When what's in your head and your heart don't match up with what people want to hear, or what you want yourself, a secret can be born.

"To mail that secret somewhere and actually see it online, in a way, says 'I can be me,' " she said. "It can take some of the pressure off of having to protect 'me' day to day."

People feel pressure to "present a self to the outside world that can truly represent the thoughts and needs of my body," said Cook-Cottone, who focuses on treating people with eating disorders and trauma in children.

"So when you try to do that interface, there are pieces of yourself sometimes that you either hide, or kind of contain," Cook-Cottone said. That stems from the natural desire "to be attuned to the people in our lives -- our families, our community, in school, at church, in our culture."

That's a culture that "prescribes a very detailed image of what it means to be OK," especially when it comes to the shape of women's bodies and other hot-button issues, said Cook-Cottone.

Put it all together, and presenting a fully honest portrait to the world -- a life without secrets -- is a "very complicated thing to do."

>Oh, what a relief

Depending on your individual psychology, holding a secret can create stress, said Cook-Cottone, especially when it involves deceiving people close to you, or situations where you believe you've done something seriously wrong.

"It's easier to confess to a crime than to be guilty and have no one know," she said, citing a study that examined the effects of revealing secrets. "It's actually like a physiological experience. Your blood pressure can go down, and your heart rate -- it's a relief."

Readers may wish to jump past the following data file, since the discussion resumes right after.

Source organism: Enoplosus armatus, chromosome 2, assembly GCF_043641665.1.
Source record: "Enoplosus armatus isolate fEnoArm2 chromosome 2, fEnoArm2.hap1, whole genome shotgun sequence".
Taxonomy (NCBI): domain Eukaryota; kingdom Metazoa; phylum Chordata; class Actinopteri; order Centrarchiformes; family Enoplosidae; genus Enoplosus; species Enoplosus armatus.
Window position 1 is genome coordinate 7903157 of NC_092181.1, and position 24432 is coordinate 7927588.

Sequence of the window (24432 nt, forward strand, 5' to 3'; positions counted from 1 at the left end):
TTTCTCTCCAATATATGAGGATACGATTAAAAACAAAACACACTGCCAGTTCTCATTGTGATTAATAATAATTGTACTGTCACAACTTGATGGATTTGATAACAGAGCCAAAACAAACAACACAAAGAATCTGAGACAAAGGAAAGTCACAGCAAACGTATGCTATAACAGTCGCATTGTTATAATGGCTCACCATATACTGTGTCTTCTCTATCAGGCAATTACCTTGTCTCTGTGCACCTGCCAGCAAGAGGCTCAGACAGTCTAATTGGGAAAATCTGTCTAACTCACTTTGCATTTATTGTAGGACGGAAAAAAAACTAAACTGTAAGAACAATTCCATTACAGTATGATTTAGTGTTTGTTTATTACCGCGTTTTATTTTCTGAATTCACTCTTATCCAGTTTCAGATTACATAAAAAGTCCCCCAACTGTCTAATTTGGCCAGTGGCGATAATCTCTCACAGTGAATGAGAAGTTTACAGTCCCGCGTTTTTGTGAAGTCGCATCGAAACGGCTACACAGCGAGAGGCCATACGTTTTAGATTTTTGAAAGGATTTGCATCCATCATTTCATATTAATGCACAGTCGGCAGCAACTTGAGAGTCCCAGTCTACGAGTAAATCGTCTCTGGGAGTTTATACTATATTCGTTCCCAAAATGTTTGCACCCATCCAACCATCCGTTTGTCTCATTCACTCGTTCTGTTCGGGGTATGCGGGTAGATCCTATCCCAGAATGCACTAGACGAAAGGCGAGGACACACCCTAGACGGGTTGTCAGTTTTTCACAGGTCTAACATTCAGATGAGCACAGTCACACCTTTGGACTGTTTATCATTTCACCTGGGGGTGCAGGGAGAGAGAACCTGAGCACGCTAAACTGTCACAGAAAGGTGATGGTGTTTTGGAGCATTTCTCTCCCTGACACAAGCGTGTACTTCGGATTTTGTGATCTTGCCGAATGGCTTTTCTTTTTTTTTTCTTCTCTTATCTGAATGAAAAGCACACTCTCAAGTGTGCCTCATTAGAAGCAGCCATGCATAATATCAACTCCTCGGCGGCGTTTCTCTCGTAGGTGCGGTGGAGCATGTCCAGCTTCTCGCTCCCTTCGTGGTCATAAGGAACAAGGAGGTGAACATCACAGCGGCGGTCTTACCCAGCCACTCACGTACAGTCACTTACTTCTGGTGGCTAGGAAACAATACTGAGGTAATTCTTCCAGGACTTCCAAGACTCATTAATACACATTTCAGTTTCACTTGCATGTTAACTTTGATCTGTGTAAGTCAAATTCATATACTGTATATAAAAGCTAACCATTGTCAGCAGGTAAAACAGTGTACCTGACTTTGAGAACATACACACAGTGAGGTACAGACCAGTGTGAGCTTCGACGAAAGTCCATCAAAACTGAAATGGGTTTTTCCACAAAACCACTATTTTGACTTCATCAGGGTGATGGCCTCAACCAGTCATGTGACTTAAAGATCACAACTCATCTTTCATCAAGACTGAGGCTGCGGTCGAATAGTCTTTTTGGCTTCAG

That doesn't mean telling a secret is automatically the right thing to do, said Andrew Mattle, AIDS Community Services' director of mental health services and veteran counselor.

When it comes to personal areas like sexuality, letting go of secrets often can help lead to a healthier person. But there's one secret that's a more difficult decision, he said.

"Sometimes people are trying to decide whether to disclose an affair, an indiscretion," Mattle said. "People struggle a lot in therapy trying to decide, is this something I need to tell my partner?"

The answer depends on the secret holder, said Mattle. People who can square the act with their conscience and stray no more might be fine.

For others, "the harm of keeping that secret is greater," Mattle said. "The secret could start eating at them, and it could manifest in many ways" -- drinking, gambling, even anger at the person they've secretly wronged.

"People don't know what to do with the accumulated guilt, because it just keeps piling on," Mattle said.

Under that pressure, sometimes telling the world any way they can helps their peace of mind.

"I've had more people cry and say they were sorry, even though I'm not the person they should be crying to," Mattle said. "For some people, that's enough -- getting it out is enough for them."



Frank Warren

8 p.m. Thursday in the University at Buffalo Center for the Arts, Amherst. Tickets are $20, $15 for students, and are available through Ticketmaster or the Center for the Arts box office.

For more information, call 645-ARTS or visit

e-mail: agalarneau@buffnews.com1